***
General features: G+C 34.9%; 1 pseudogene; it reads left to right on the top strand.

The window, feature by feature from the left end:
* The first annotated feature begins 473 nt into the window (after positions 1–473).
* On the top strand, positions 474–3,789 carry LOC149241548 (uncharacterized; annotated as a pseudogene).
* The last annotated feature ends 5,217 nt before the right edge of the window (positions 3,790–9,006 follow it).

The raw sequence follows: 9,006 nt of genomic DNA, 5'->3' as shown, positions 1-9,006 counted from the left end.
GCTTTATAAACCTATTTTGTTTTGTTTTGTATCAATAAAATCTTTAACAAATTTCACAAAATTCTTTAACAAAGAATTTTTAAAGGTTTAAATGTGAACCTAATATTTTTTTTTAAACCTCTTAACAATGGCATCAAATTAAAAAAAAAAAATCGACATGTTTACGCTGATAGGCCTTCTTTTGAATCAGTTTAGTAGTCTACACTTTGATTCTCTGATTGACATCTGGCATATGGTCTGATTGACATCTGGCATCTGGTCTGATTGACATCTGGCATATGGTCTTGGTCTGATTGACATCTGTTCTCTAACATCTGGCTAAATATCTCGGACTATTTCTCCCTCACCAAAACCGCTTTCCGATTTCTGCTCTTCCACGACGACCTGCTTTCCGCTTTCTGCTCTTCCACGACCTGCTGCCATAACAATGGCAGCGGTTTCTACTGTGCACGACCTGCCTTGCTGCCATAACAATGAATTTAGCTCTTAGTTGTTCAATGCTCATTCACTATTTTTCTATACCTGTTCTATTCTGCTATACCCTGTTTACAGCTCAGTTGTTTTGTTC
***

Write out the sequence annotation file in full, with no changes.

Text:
General features: G+C 34.9%; 1 pseudogene; it reads left to right on the top strand.

The window, feature by feature from the left end:
* The first annotated feature begins 473 nt into the window (after positions 1–473).
* On the top strand, positions 474–3,789 carry LOC149241548 (uncharacterized; annotated as a pseudogene).
* The last annotated feature ends 5,217 nt before the right edge of the window (positions 3,790–9,006 follow it).

The raw sequence follows: 9,006 nt of genomic DNA, 5'->3' as shown, positions 1-9,006 counted from the left end.
GCTTTATAAACCTATTTTGTTTTGTTTTGTATCAATAAAATCTTTAACAAATTTCACAAAATTCTTTAACAAAGAATTTTTAAAGGTTTAAATGTGAACCTAATATTTTTTTTTAAACCTCTTAACAATGGCATCAAATTAAAAAAAAAAAATCGACATGTTTACGCTGATAGGCCTTCTTTTGAATCAGTTTAGTAGTCTACACTTTGATTCTCTGATTGACATCTGGCATATGGTCTGATTGACATCTGGCATCTGGTCTGATTGACATCTGGCATATGGTCTTGGTCTGATTGACATCTGTTCTCTAACATCTGGCTAAATATCTCGGACTATTTCTCCCTCACCAAAACCGCTTTCCGATTTCTGCTCTTCCACGACGACCTGCTTTCCGCTTTCTGCTCTTCCACGACCTGCTGCCATAACAATGGCAGCGGTTTCTACTGTGCACGACCTGCCTTGCTGCCATAACAATGAATTTAGCTCTTAGTTGTTCAATGCTCATTCACTATTTTTCTATACCTGTTCTATTCTGCTATACCCTGTTTACAGCTCAGTTGTTTTGTTC